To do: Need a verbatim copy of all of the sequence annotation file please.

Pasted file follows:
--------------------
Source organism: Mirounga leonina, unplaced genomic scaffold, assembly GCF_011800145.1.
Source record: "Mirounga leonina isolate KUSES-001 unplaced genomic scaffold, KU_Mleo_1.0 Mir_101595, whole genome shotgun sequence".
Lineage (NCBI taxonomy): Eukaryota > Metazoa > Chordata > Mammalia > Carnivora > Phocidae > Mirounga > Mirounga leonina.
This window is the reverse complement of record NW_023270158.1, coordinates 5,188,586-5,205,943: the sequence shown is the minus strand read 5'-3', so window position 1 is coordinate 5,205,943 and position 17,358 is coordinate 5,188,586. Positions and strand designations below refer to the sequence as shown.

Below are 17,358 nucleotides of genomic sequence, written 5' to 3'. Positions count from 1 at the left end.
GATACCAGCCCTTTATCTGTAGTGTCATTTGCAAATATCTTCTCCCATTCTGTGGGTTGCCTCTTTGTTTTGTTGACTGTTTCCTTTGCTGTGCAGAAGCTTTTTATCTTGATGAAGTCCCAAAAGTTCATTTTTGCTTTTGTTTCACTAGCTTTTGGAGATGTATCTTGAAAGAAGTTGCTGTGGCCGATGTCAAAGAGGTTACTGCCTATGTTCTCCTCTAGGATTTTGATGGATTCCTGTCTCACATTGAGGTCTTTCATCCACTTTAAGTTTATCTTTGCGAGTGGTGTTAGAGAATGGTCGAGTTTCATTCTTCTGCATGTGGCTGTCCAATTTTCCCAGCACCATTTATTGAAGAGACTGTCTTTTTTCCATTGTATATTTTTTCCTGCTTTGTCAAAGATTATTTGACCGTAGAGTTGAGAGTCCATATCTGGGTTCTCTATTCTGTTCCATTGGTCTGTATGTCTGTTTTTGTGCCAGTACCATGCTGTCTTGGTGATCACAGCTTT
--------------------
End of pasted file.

Source organism: Mirounga leonina, unplaced genomic scaffold, assembly GCF_011800145.1.
Source record: "Mirounga leonina isolate KUSES-001 unplaced genomic scaffold, KU_Mleo_1.0 Mir_101595, whole genome shotgun sequence".
Lineage (NCBI taxonomy): Eukaryota > Metazoa > Chordata > Mammalia > Carnivora > Phocidae > Mirounga > Mirounga leonina.
This window is the reverse complement of record NW_023270158.1, coordinates 5,188,586-5,205,943: the sequence shown is the minus strand read 5'-3', so window position 1 is coordinate 5,205,943 and position 17,358 is coordinate 5,188,586. Positions and strand designations below refer to the sequence as shown.

Below are 17,358 nucleotides of genomic sequence, written 5' to 3'. Positions count from 1 at the left end.
GATACCAGCCCTTTATCTGTAGTGTCATTTGCAAATATCTTCTCCCATTCTGTGGGTTGCCTCTTTGTTTTGTTGACTGTTTCCTTTGCTGTGCAGAAGCTTTTTATCTTGATGAAGTCCCAAAAGTTCATTTTTGCTTTTGTTTCACTAGCTTTTGGAGATGTATCTTGAAAGAAGTTGCTGTGGCCGATGTCAAAGAGGTTACTGCCTATGTTCTCCTCTAGGATTTTGATGGATTCCTGTCTCACATTGAGGTCTTTCATCCACTTTAAGTTTATCTTTGCGAGTGGTGTTAGAGAATGGTCGAGTTTCATTCTTCTGCATGTGGCTGTCCAATTTTCCCAGCACCATTTATTGAAGAGACTGTCTTTTTTCCATTGTATATTTTTTCCTGCTTTGTCAAAGATTATTTGACCGTAGAGTTGAGAGTCCATATCTGGGTTCTCTATTCTGTTCCATTGGTCTGTATGTCTGTTTTTGTGCCAGTACCATGCTGTCTTGGTGATCACAGCTTT